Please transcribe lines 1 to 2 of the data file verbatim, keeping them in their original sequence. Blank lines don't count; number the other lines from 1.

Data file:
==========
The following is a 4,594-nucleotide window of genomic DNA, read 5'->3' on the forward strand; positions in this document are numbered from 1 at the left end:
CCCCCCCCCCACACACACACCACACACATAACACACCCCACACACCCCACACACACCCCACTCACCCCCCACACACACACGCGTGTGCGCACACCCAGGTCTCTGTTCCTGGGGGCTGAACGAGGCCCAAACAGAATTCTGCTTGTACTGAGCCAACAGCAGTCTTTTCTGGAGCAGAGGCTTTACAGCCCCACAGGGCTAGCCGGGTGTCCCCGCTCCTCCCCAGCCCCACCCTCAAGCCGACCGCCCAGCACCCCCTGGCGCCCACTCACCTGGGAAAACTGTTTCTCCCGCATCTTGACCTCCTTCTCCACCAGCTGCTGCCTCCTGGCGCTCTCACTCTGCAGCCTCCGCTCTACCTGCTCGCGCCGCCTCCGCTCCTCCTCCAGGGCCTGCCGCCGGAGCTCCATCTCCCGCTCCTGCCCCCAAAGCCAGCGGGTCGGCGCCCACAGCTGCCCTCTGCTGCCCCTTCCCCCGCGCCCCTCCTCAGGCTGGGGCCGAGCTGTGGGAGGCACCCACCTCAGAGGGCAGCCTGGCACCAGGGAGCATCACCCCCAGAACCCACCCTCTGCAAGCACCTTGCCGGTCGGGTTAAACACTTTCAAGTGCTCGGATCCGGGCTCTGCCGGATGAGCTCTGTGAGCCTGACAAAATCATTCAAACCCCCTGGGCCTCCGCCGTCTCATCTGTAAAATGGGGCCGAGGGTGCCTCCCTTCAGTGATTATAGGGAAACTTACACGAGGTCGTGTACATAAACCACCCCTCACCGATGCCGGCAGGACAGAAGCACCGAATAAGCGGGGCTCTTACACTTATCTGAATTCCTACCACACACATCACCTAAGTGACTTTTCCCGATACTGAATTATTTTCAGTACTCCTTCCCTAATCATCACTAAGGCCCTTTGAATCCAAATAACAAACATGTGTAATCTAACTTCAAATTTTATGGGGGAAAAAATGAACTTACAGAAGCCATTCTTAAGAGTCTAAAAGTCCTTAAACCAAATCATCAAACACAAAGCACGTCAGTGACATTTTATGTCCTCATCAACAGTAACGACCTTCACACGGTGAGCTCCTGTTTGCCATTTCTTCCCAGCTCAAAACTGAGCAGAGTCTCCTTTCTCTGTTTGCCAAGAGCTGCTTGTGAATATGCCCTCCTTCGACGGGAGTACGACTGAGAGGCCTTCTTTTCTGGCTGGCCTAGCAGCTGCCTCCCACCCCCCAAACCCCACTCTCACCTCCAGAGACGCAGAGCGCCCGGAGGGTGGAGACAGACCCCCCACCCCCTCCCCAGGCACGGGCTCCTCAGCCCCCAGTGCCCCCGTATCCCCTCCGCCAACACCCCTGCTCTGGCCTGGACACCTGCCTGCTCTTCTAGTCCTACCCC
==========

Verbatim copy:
The following is a 4,594-nucleotide window of genomic DNA, read 5'->3' on the forward strand; positions in this document are numbered from 1 at the left end:
CCCCCCCCCCACACACACACCACACACATAACACACCCCACACACCCCACACACACCCCACTCACCCCCCACACACACACGCGTGTGCGCACACCCAGGTCTCTGTTCCTGGGGGCTGAACGAGGCCCAAACAGAATTCTGCTTGTACTGAGCCAACAGCAGTCTTTTCTGGAGCAGAGGCTTTACAGCCCCACAGGGCTAGCCGGGTGTCCCCGCTCCTCCCCAGCCCCACCCTCAAGCCGACCGCCCAGCACCCCCTGGCGCCCACTCACCTGGGAAAACTGTTTCTCCCGCATCTTGACCTCCTTCTCCACCAGCTGCTGCCTCCTGGCGCTCTCACTCTGCAGCCTCCGCTCTACCTGCTCGCGCCGCCTCCGCTCCTCCTCCAGGGCCTGCCGCCGGAGCTCCATCTCCCGCTCCTGCCCCCAAAGCCAGCGGGTCGGCGCCCACAGCTGCCCTCTGCTGCCCCTTCCCCCGCGCCCCTCCTCAGGCTGGGGCCGAGCTGTGGGAGGCACCCACCTCAGAGGGCAGCCTGGCACCAGGGAGCATCACCCCCAGAACCCACCCTCTGCAAGCACCTTGCCGGTCGGGTTAAACACTTTCAAGTGCTCGGATCCGGGCTCTGCCGGATGAGCTCTGTGAGCCTGACAAAATCATTCAAACCCCCTGGGCCTCCGCCGTCTCATCTGTAAAATGGGGCCGAGGGTGCCTCCCTTCAGTGATTATAGGGAAACTTACACGAGGTCGTGTACATAAACCACCCCTCACCGATGCCGGCAGGACAGAAGCACCGAATAAGCGGGGCTCTTACACTTATCTGAATTCCTACCACACACATCACCTAAGTGACTTTTCCCGATACTGAATTATTTTCAGTACTCCTTCCCTAATCATCACTAAGGCCCTTTGAATCCAAATAACAAACATGTGTAATCTAACTTCAAATTTTATGGGGGAAAAAATGAACTTACAGAAGCCATTCTTAAGAGTCTAAAAGTCCTTAAACCAAATCATCAAACACAAAGCACGTCAGTGACATTTTATGTCCTCATCAACAGTAACGACCTTCACACGGTGAGCTCCTGTTTGCCATTTCTTCCCAGCTCAAAACTGAGCAGAGTCTCCTTTCTCTGTTTGCCAAGAGCTGCTTGTGAATATGCCCTCCTTCGACGGGAGTACGACTGAGAGGCCTTCTTTTCTGGCTGGCCTAGCAGCTGCCTCCCACCCCCCAAACCCCACTCTCACCTCCAGAGACGCAGAGCGCCCGGAGGGTGGAGACAGACCCCCCACCCCCTCCCCAGGCACGGGCTCCTCAGCCCCCAGTGCCCCCGTATCCCCTCCGCCAACACCCCTGCTCTGGCCTGGACACCTGCCTGCTCTTCTAGTCCTACCCC